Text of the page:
In “Opt Out: An Examination of Issues,” a peer-reviewed paper that is part of ETS’s Research Report Series, Randy E. Bennett analyzes “early press accounts” that ascribed test refusals to a “viral grass-roots effort led by parents who object to state-mandated testing” and concludes that “the reality is more complicated.” Here are a few highlights, but I recommend a full reading.
On the demographics of the parents who opt-out their children from state standardized tests:
- With respect to districts, on New York’s Long Island and in some upstate districts, most eligible students did not participate. In the Chateaugay, Rocky Point, and Onteora Central school districts, the refusal rates were 90%, 80%, and 66%, respectively (Harris & Fessenden, 2015). However, in the state’s largest district, the New York City schools, a refusal rate of just 1.4% was reported (Harris, 2015a), quite consistent with the 1% average observed in the nation’s 66 largest urban school systems (Council of the Great City Schools [CGCS], 2015).
- Parents who opt their children out appear to represent a distinct subpopulation. In New York, opt outs were more likely to be White and not to have achieved proficiency on the previous year’s state examinations. Those students were less likely to be economically disadvantaged, to come from districts serving relatively large numbers of poor students, and to be an English language learner. Similar associations for race and SES occurred in Colorado and Washington. These demographic associations are consistent with attitudes toward testing, which polls suggest is perceived less favorably by Whites and higher-income cohorts than by members of minority and lower-SES groups. These differences in perception and action have led to opt out becoming a civil-rights issue since it has the potential to distort state test results, complicating the identification of schools and districts that are failing to educate traditionally underserved students effectively.
- In sum, the sources cited above suggest that significant levels of nonparticipation were restricted in 2015 to a minority of states and, except for New York, Colorado, and Rhode Island, to relatively small subsets of their eligible test-taking populations.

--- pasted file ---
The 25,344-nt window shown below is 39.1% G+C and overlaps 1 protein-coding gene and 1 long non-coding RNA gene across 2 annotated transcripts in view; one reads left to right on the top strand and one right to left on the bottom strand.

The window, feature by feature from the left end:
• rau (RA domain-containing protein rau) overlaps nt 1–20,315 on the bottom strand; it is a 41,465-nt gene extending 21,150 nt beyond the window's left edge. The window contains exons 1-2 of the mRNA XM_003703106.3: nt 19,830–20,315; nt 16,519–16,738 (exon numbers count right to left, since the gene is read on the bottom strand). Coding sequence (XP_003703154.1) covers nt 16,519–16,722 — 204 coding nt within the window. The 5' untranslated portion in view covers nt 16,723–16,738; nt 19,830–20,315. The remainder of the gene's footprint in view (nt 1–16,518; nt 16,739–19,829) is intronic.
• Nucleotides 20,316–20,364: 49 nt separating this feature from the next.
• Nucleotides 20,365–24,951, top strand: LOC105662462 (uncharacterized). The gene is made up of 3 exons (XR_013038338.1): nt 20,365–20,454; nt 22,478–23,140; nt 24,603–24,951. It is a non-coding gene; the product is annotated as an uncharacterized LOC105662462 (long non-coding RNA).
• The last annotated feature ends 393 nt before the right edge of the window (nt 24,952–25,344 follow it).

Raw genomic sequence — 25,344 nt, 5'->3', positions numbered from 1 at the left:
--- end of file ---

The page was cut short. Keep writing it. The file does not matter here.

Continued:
On parent views of standardized testing, including differences among white and parents of color:
- In a 2015 poll “only 25% of members of the public supported allowing parents to decide whether their children are tested, while 59% were against parental choice. Among parents specifically, 32% favored opt out, with 52% opposed. Finally, most teachers dismissed opt out (57%); only 32% gave it their support.”
- Results from the PDK and Gallup (2015) national survey suggest that demographic differences in views toward opt out go beyond Washington, Colorado, and New York. In that poll, 44% of Whites supported allowing parents to excuse their students from testing and 41% were opposed to such exclusion. In stark contrast, only 28% of Blacks supported opt out and 57% were against it. The comparable figures for Hispanics were 35% supporting and 45% opposing. When asked if they would exclude their own child, the majority in each group would not, but the differences among groups were clearly evident: 21% of Blacks, 28% of Hispanics, and 34% Whites would exclude their own children from testing, whereas 75%, 65%, and 54%, respectively, would not opt them out.
- Given the clear differences in attitudes about, participation in, and supposed benefit from state testing among racial/ethnic and socioeconomic groups, it should not be surprising that opt out has become a civil rights issue.
How much time do we spend testing students?
- As the research appears to indicate, the total time devoted to state and district assessments does not appear to be especially excessive on average, either in percentage terms or in hours.
What’s the bottom line?
- In combination, these results suggest that the public may have more favorable views toward testing than either the existence of the opt-out movement or the extensive media coverage given it would imply.